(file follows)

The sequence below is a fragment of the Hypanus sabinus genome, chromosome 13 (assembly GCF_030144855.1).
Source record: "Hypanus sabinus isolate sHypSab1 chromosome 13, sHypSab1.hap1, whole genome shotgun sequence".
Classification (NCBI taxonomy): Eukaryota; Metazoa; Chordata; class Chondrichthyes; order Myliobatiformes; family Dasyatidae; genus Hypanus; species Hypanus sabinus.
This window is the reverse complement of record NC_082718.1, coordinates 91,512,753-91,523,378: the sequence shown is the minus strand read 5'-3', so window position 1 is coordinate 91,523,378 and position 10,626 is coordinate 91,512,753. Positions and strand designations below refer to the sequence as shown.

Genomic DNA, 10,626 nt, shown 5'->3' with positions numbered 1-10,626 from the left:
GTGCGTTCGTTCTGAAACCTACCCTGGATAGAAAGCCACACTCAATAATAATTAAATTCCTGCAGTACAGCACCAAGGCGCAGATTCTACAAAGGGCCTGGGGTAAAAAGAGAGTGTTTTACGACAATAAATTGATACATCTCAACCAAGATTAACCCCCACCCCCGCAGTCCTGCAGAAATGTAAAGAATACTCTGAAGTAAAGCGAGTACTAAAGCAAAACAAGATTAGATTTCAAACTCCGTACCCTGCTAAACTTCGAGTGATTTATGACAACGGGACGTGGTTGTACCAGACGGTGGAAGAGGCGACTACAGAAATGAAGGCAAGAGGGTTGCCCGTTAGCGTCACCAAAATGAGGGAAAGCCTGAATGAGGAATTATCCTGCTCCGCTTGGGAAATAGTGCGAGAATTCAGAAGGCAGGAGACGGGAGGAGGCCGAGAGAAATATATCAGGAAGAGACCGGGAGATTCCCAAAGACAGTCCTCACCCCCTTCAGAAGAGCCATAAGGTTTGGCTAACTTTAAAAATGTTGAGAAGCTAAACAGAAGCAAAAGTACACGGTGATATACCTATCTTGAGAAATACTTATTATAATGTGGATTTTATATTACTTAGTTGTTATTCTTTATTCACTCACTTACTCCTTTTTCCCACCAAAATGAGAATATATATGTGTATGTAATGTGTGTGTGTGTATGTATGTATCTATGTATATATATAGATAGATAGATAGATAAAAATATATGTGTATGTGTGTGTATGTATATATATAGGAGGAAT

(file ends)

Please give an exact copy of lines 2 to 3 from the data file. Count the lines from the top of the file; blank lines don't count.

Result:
Source record: "Hypanus sabinus isolate sHypSab1 chromosome 13, sHypSab1.hap1, whole genome shotgun sequence".
Classification (NCBI taxonomy): Eukaryota; Metazoa; Chordata; class Chondrichthyes; order Myliobatiformes; family Dasyatidae; genus Hypanus; species Hypanus sabinus.